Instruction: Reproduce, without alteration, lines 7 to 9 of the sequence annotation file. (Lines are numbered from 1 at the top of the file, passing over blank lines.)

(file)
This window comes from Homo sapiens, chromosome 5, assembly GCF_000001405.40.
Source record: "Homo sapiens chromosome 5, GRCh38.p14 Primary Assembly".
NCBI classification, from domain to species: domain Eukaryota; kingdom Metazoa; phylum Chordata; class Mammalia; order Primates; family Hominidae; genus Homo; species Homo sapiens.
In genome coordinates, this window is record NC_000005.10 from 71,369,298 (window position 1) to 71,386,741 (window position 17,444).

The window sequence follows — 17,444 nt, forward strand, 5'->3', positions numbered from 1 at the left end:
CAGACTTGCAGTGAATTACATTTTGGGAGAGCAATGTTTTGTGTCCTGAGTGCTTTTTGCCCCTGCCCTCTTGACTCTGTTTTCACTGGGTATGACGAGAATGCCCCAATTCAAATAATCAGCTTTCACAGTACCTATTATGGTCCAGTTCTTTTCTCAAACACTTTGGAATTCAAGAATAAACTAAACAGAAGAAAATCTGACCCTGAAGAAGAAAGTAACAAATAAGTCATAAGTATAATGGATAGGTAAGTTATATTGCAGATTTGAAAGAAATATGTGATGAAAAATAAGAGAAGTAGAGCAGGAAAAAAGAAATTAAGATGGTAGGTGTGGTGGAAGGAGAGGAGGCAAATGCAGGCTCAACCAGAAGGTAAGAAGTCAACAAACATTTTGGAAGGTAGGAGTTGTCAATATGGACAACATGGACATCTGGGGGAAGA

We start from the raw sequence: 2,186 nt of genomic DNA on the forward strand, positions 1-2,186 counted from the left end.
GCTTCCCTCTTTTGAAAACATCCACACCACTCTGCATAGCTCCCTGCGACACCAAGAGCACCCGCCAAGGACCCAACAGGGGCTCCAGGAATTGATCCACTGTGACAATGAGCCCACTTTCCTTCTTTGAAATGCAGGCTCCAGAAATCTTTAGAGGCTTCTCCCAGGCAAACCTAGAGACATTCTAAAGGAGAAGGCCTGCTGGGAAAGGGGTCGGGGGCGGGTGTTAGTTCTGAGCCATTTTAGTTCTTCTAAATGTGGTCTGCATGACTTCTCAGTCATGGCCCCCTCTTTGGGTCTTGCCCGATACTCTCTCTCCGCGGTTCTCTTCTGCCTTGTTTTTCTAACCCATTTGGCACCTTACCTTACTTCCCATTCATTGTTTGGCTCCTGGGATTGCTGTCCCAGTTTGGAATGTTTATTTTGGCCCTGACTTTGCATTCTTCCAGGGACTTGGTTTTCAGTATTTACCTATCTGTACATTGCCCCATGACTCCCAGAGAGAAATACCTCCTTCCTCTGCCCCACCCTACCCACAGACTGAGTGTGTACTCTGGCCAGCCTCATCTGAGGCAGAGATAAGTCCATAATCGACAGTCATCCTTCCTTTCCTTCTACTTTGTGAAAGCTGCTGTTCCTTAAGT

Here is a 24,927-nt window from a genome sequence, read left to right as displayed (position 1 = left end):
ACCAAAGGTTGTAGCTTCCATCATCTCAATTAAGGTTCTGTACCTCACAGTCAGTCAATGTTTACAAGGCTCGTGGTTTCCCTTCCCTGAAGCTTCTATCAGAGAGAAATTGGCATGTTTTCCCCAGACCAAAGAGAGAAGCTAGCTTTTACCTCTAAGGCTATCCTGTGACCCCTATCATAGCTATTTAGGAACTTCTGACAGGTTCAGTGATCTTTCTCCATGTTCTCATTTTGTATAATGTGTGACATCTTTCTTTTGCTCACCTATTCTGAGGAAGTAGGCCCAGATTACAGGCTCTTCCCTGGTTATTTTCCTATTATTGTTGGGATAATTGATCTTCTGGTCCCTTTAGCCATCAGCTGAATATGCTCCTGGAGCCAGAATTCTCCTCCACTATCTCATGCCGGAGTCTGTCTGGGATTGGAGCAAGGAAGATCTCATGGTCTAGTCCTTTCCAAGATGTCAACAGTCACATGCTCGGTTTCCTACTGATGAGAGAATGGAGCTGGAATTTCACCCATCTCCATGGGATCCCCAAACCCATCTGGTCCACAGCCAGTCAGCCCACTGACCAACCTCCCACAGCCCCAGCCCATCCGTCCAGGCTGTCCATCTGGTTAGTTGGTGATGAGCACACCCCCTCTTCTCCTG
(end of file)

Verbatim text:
We start from the raw sequence: 2,186 nt of genomic DNA on the forward strand, positions 1-2,186 counted from the left end.
GCTTCCCTCTTTTGAAAACATCCACACCACTCTGCATAGCTCCCTGCGACACCAAGAGCACCCGCCAAGGACCCAACAGGGGCTCCAGGAATTGATCCACTGTGACAATGAGCCCACTTTCCTTCTTTGAAATGCAGGCTCCAGAAATCTTTAGAGGCTTCTCCCAGGCAAACCTAGAGACATTCTAAAGGAGAAGGCCTGCTGGGAAAGGGGTCGGGGGCGGGTGTTAGTTCTGAGCCATTTTAGTTCTTCTAAATGTGGTCTGCATGACTTCTCAGTCATGGCCCCCTCTTTGGGTCTTGCCCGATACTCTCTCTCCGCGGTTCTCTTCTGCCTTGTTTTTCTAACCCATTTGGCACCTTACCTTACTTCCCATTCATTGTTTGGCTCCTGGGATTGCTGTCCCAGTTTGGAATGTTTATTTTGGCCCTGACTTTGCATTCTTCCAGGGACTTGGTTTTCAGTATTTACCTATCTGTACATTGCCCCATGACTCCCAGAGAGAAATACCTCCTTCCTCTGCCCCACCCTACCCACAGACTGAGTGTGTACTCTGGCCAGCCTCATCTGAGGCAGAGATAAGTCCATAATCGACAGTCATCCTTCCTTTCCTTCTACTTTGTGAAAGCTGCTGTTCCTTAAGT

Here is a 24,927-nt window from a genome sequence, read left to right as displayed (position 1 = left end):